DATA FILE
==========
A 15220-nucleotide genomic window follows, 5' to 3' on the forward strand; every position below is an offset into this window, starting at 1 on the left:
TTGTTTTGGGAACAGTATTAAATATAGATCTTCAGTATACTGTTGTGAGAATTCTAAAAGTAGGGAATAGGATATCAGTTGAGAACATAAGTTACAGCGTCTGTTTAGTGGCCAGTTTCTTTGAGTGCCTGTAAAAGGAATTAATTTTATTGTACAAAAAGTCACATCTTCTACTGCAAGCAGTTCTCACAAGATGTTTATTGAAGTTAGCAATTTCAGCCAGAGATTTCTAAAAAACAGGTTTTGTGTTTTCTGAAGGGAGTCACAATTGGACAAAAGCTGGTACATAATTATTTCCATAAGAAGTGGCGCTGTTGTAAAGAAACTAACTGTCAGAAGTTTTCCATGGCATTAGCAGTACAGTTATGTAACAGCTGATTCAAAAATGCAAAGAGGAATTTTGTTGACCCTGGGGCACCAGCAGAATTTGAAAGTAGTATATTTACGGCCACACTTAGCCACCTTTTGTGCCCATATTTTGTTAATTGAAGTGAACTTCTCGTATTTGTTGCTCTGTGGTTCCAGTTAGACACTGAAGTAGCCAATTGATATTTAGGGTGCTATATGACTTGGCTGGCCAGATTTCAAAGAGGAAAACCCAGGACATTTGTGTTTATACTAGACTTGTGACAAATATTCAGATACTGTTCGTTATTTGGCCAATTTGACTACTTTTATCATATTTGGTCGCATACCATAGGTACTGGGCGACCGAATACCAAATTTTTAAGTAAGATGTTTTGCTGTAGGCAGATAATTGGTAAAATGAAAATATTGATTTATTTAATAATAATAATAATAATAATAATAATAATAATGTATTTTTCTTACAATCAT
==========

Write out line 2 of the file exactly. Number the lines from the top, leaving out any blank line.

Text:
TTGTTTTGGGAACAGTATTAAATATAGATCTTCAGTATACTGTTGTGAGAATTCTAAAAGTAGGGAATAGGATATCAGTTGAGAACATAAGTTACAGCGTCTGTTTAGTGGCCAGTTTCTTTGAGTGCCTGTAAAAGGAATTAATTTTATTGTACAAAAAGTCACATCTTCTACTGCAAGCAGTTCTCACAAGATGTTTATTGAAGTTAGCAATTTCAGCCAGAGATTTCTAAAAAACAGGTTTTGTGTTTTCTGAAGGGAGTCACAATTGGACAAAAGCTGGTACATAATTATTTCCATAAGAAGTGGCGCTGTTGTAAAGAAACTAACTGTCAGAAGTTTTCCATGGCATTAGCAGTACAGTTATGTAACAGCTGATTCAAAAATGCAAAGAGGAATTTTGTTGACCCTGGGGCACCAGCAGAATTTGAAAGTAGTATATTTACGGCCACACTTAGCCACCTTTTGTGCCCATATTTTGTTAATTGAAGTGAACTTCTCGTATTTGTTGCTCTGTGGTTCCAGTTAGACACTGAAGTAGCCAATTGATATTTAGGGTGCTATATGACTTGGCTGGCCAGATTTCAAAGAGGAAAACCCAGGACATTTGTGTTTATACTAGACTTGTGACAAATATTCAGATACTGTTCGTTATTTGGCCAATTTGACTACTTTTATCATATTTGGTCGCATACCATAGGTACTGGGCGACCGAATACCAAATTTTTAAGTAAGATGTTTTGCTGTAGGCAGATAATTGGTAAAATGAAAATATTGATTTATTTAATAATAATAATAATAATAATAATAATAATAATGTATTTTTCTTACAATCAT